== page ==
The emotional and advising lines of Kipling are often considered a set of rules for moral and personal integrity, self-improvement and achievement in life. It was first published in the “Brother Square-Toes” chapter of Rewards and Fairies, as a collection of verse and short stories. While the poem is addressed to Kipling’s son John, it was inspired by a great friend of his, Leander Starr Jameson (Poetry Foundation, 2014). Is the image of a beloved son and/or daughter, desired and aspirated by Kipling, the perfect one?
Kipling’s beautiful and warm lines are the expression of what he missed more in his life; love and attention. In his early childhood he was sent away by his parent and abused by his foster mother, experiences that contributed in his being a failure at public school. His emotional and psychological battlefield was deeply affected by the deaths of his two children. This life path contributed to the creation and development of a personality profile, highly evaluated by a man’s indifference towards pleasure or pain and he never relates it with wealth, power, or fame. The poem’s lines come to me as a cataract of counsels on how to be perfect, which are most easy to give than done, with a rhythm and repeated sound (every other line), as strong as to involve the reader going line after line naturally as in a domino effect.
In the first stanza, the poem’s author says if his son keep calm even everybody can’t, that if he can keep his reasoning when people around him cannot; if he can be confident when others do not trust him; if he can endure and be tough; if he can handle being lied about but be sincere to himself, and being detested but not detest himself; if doesn’t look handsome or have wisdom: so creating the outline of a strong character in the wilderness of the society.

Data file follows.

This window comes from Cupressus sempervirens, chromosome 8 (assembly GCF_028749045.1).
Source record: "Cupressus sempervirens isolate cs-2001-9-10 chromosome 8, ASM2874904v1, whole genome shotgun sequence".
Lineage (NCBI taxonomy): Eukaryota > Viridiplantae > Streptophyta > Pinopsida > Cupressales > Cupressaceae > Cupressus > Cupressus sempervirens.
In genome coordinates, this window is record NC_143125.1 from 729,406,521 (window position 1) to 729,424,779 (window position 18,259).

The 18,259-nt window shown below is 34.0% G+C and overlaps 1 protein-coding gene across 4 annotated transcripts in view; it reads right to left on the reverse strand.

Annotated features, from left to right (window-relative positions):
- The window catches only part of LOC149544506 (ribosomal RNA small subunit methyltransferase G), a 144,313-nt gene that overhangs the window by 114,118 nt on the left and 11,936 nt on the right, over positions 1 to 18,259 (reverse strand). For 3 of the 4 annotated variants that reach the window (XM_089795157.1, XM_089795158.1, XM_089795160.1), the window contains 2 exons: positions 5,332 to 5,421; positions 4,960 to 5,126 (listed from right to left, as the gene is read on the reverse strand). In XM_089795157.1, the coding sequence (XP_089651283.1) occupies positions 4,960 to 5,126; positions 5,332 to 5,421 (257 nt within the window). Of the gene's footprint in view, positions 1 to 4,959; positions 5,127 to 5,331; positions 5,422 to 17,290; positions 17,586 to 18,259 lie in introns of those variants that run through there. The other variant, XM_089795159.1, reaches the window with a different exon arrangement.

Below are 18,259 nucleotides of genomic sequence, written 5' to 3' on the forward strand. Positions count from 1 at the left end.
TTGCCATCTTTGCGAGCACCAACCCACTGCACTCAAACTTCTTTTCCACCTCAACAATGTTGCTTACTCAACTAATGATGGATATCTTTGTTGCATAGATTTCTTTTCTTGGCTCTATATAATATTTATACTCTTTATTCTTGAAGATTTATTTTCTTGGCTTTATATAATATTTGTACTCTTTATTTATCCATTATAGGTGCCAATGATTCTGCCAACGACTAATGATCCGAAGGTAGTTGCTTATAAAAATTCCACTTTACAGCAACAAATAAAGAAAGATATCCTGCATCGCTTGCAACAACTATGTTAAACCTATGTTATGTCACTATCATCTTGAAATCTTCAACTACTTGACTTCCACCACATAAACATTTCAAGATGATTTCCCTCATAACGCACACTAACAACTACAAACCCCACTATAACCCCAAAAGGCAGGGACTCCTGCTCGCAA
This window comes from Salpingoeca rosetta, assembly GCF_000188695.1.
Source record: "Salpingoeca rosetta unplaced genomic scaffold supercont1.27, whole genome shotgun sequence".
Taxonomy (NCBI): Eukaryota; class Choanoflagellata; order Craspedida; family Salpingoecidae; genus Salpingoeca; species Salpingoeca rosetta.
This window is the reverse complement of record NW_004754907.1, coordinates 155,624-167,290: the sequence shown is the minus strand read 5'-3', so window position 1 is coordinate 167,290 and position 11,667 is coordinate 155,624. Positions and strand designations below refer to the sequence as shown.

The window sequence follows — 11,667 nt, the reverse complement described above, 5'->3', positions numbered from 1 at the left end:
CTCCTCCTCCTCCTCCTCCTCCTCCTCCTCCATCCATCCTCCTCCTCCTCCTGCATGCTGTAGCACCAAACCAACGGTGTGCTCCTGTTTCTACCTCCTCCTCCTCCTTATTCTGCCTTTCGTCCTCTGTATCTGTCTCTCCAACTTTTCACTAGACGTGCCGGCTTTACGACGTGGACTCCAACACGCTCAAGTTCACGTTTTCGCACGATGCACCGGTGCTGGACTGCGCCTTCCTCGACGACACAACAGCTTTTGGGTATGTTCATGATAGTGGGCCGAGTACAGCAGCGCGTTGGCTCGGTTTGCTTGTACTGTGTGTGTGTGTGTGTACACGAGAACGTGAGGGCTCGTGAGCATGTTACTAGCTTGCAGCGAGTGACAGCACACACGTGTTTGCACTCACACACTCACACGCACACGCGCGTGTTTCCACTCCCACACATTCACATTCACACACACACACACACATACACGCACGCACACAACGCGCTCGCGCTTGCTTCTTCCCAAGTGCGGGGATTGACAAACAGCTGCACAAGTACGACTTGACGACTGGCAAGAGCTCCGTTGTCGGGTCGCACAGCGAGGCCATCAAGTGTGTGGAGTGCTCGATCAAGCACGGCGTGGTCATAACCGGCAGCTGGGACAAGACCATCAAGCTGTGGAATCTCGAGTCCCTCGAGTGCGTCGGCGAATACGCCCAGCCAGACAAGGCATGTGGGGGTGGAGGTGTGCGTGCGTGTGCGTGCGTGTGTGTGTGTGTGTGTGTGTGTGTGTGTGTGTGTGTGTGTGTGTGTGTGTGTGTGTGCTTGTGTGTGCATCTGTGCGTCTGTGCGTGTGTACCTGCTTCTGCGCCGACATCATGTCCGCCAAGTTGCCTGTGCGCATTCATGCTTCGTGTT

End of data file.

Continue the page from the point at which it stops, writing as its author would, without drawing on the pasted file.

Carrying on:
In the second stanza the author represents his definition of a strong personality by suggesting his son that emotions shouldn’t make his reason blind; thoughts are valuable if he can make those a real action; he should be able to deal with victory and misfortune; he should be carefully observant to how his words could be used by diabolic persons, he should find the devotion to give life again to what is his will.
In the third stanza the author refers to stoicism and endurance as part of dealing with manhood: he expects his son to have as a grown up: by being able to risk all what he has and even he lose, do it with proud and keep it a secret; by knowing to hold on his physical, emotional and psychological strengths to make it work because where there is “a will” there is place for a “do”, no matter the circumstances.
In the last stanza the author is trying to teach his son to be virtuous and noble among people no matter their social or hierarchical ranking and without laying claim to more than is his; to be able to find the equilibrium and handle friends and enemies with convenience; to be the man on whom friends count on, but not as much as to make use to or profit out of it; then every minute of his life can be filled with meaning:
The last two lines reveal the aim and it’s fulfillment of all the cascade of the advices and council he provided to his son – achievement of manhood:
“Yours is the Earth and everything that’s in it,
And—which is more—you’ll be a Man my son!”
Every line of the poem has the tone and the truth of a slogan about life and can be approached as a personal life philosophy built upon virtues of fortitude, responsibilities and resolution. The poem contains a multitude of characteristics viewed as essential to the ideal man. In particular, a man must be humble, patient, rational, truthful, dependable, and persevering. Even written in 1895 and published in 1910, the poem still stores the quality of inspirational and motivational effect on the reader.